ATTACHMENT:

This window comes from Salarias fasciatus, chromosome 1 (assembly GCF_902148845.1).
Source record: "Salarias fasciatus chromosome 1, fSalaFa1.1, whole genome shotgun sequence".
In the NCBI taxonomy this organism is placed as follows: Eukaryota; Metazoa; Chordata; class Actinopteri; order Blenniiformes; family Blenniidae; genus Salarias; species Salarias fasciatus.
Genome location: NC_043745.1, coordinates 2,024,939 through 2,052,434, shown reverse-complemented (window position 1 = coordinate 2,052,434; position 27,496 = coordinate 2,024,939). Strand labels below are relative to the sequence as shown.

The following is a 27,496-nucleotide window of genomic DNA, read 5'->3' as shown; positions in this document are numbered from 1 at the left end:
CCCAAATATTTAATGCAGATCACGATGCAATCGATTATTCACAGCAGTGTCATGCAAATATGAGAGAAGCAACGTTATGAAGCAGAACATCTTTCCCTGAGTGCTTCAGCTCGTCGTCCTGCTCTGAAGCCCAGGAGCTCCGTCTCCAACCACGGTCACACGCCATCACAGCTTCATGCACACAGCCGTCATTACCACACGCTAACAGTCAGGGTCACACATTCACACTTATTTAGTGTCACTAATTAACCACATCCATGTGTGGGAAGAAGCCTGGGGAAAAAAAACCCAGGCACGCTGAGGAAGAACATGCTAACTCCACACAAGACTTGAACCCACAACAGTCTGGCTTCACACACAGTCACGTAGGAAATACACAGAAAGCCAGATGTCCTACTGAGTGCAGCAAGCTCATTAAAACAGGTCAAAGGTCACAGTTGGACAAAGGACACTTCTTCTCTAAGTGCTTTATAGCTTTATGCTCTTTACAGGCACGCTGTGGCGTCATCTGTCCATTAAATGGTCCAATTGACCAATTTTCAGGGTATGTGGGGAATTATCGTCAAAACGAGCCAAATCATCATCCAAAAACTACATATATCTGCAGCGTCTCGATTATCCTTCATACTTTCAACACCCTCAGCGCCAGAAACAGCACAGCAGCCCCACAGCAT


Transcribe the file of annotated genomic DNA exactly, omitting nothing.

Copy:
This window comes from Salarias fasciatus, chromosome 1 (assembly GCF_902148845.1).
Source record: "Salarias fasciatus chromosome 1, fSalaFa1.1, whole genome shotgun sequence".
In the NCBI taxonomy this organism is placed as follows: Eukaryota; Metazoa; Chordata; class Actinopteri; order Blenniiformes; family Blenniidae; genus Salarias; species Salarias fasciatus.
Genome location: NC_043745.1, coordinates 2,024,939 through 2,052,434, shown reverse-complemented (window position 1 = coordinate 2,052,434; position 27,496 = coordinate 2,024,939). Strand labels below are relative to the sequence as shown.

The following is a 27,496-nucleotide window of genomic DNA, read 5'->3' as shown; positions in this document are numbered from 1 at the left end:
CCCAAATATTTAATGCAGATCACGATGCAATCGATTATTCACAGCAGTGTCATGCAAATATGAGAGAAGCAACGTTATGAAGCAGAACATCTTTCCCTGAGTGCTTCAGCTCGTCGTCCTGCTCTGAAGCCCAGGAGCTCCGTCTCCAACCACGGTCACACGCCATCACAGCTTCATGCACACAGCCGTCATTACCACACGCTAACAGTCAGGGTCACACATTCACACTTATTTAGTGTCACTAATTAACCACATCCATGTGTGGGAAGAAGCCTGGGGAAAAAAAACCCAGGCACGCTGAGGAAGAACATGCTAACTCCACACAAGACTTGAACCCACAACAGTCTGGCTTCACACACAGTCACGTAGGAAATACACAGAAAGCCAGATGTCCTACTGAGTGCAGCAAGCTCATTAAAACAGGTCAAAGGTCACAGTTGGACAAAGGACACTTCTTCTCTAAGTGCTTTATAGCTTTATGCTCTTTACAGGCACGCTGTGGCGTCATCTGTCCATTAAATGGTCCAATTGACCAATTTTCAGGGTATGTGGGGAATTATCGTCAAAACGAGCCAAATCATCATCCAAAAACTACATATATCTGCAGCGTCTCGATTATCCTTCATACTTTCAACACCCTCAGCGCCAGAAACAGCACAGCAGCCCCACAGCAT